The Washington Nationals won 96 games last season, which surprised nobody. They won a franchise-record 98 games in 2012, only to drop to 86 wins in 2013. To be a favorite in the NL East, the Nationals could have just stood pat. But similar to LA, the Nationals are tired of the Giants and Cardinals winning the NL Pennant every year (and the Phillies the two years before that). The Nationals have been an up-and-coming team for the past three seasons. It is time for the team to rise up and reach these expectations.
The Nationals have been blessed with the strongest pitching staff maybe in all of baseball before this offseason. With Jordan Zimmermann (14-5, 2.66, 32 starts), Stephen Strasburg (14-11, 3.14, 34 starts), Doug Fister (16-6, 2.41, 25 starts), Gio Gonzalez (10-10, 3.57, 27 starts) and Tanner Roark (15-10, 2.85, 31 starts), the starting staff was as deep as any except maybe the Detroit Tigers’ group of Max Scherzer, David Price, Justin Verlander, Anibal Sanchez and Rick Porcello. Obviously, the Nationals added Scherzer (18-5, 3.15, 252 Ks in just over 220 IP) and the Tigers also dealt Porcello, which gives the Nationals the best starting rotation in all of MLB without a doubt. Roark looks to be headed to the bullpen, in spite of his solid season.
The Nationals let 1B Adam LaRoche (.259, 26, 92) leave as a free agent, signing with the Chicago White Sox. That allows for standout infielder Anthony Rendon (.287, 21, 83, 111 RS) to play every day at 3B and longtime 3B Ryan Zimmerman (.280, 5, 38, 61 games) moves over to 1B. Yunel Escobar (.258, 7, 39) comes over from Oakland in the trade for RHP Tyler Clippard (7-4, 2.18, 75 games). And while the Nationals lost OF Steven Souza in a deal with the Tampa Bay Rays, they picked up 2014 first-round draft pick Trea Turner in the same deal from San Diego. They also signed free agent RHP Casey Janssen (3-3, 3.94, 25 saves) from the Toronto Blue Jays.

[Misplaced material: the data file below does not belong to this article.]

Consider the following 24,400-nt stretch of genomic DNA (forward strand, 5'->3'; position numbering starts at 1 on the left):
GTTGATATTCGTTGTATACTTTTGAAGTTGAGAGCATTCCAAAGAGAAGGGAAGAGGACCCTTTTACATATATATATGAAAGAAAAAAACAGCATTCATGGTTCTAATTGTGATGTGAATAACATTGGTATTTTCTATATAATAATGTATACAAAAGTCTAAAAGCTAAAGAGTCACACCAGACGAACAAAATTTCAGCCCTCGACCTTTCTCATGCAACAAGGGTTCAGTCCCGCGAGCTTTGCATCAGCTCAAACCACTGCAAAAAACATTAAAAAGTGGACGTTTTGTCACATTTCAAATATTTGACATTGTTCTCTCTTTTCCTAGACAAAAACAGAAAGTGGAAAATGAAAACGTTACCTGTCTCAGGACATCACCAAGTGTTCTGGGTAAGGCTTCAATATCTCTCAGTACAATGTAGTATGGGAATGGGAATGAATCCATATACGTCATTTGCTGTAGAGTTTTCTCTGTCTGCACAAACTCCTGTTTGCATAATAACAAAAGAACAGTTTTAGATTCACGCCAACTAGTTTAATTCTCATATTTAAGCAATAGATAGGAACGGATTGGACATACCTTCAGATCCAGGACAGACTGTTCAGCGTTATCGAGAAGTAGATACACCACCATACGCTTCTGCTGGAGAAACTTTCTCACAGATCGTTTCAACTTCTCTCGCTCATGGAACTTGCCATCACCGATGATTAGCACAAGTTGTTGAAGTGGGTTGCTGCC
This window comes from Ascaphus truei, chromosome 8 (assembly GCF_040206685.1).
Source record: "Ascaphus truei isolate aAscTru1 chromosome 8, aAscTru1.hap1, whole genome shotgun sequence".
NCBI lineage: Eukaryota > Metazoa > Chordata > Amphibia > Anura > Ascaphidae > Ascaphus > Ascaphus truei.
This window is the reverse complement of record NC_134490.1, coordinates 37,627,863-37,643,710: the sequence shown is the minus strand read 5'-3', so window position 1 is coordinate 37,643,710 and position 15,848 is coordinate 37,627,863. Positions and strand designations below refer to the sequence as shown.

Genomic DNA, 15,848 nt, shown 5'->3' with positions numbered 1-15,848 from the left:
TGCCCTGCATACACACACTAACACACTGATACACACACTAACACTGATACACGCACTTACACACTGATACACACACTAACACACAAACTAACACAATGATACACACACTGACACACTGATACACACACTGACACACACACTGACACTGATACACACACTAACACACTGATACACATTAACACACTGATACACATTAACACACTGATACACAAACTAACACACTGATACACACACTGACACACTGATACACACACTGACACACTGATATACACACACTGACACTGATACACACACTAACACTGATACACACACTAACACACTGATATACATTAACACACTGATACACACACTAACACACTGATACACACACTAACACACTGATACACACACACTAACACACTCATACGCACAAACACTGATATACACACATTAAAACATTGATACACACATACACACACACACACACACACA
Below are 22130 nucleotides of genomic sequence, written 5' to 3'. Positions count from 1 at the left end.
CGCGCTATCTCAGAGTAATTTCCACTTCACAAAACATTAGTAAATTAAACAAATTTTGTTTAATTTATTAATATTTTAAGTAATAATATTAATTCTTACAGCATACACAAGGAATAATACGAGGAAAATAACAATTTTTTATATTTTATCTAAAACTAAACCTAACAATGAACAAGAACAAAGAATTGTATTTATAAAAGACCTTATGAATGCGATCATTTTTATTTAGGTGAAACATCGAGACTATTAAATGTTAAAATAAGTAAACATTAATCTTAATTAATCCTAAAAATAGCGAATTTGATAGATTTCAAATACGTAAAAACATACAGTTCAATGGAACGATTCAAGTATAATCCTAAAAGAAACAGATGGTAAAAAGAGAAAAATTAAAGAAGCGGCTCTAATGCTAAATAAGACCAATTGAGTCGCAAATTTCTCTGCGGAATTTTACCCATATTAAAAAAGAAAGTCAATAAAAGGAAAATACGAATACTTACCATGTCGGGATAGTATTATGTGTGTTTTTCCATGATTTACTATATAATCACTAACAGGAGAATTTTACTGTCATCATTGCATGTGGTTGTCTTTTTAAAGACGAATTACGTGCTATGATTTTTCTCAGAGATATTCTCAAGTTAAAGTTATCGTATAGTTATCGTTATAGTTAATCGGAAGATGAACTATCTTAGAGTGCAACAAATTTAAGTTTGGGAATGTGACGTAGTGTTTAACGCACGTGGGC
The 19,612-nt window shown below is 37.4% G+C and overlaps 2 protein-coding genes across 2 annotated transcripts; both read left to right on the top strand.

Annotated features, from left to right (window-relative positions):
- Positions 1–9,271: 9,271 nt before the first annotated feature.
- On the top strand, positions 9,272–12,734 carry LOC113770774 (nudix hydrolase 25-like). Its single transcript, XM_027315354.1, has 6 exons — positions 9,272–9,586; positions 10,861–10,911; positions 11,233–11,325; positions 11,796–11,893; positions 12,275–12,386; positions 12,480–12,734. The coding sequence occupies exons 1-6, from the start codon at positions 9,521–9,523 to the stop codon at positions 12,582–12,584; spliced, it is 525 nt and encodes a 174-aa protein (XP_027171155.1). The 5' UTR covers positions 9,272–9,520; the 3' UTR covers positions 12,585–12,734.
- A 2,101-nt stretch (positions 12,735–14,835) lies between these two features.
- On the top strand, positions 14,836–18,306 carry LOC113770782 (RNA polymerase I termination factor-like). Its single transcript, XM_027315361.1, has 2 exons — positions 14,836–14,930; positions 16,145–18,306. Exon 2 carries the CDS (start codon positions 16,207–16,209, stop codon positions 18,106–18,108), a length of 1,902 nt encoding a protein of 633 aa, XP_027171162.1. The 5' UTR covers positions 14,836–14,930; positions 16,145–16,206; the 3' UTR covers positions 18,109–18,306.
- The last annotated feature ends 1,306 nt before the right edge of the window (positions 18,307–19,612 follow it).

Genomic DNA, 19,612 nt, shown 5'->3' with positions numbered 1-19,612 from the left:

The Nationals will be looking for the breakout season we have all been waiting for out of OF Bryce Harper (.273, 13, 32). At age 22, the hope is that he will be healthy this year and we can really see how big of a power hitter he can be. Jayson Werth (.292, 16, 82) had arthroscopic surgery on his right AC joint in January and is unlikely to be ready for the start of the season. However, he is attending spring training workouts and it is not ruled out that he will play in a game before the end of March. If that is the case, he may miss considerably less time than was initially anticipated. CF Denard Span (.302, 5, 37, 31 SB) had muscle surgery that may keep him out of the lineup opening day. The Nationals will be expecting a little more out of backup OFs Tyler Moore, Michael Taylor and Nate McLouth. Odds are that two of them will be in the starting lineup opening day April 6th.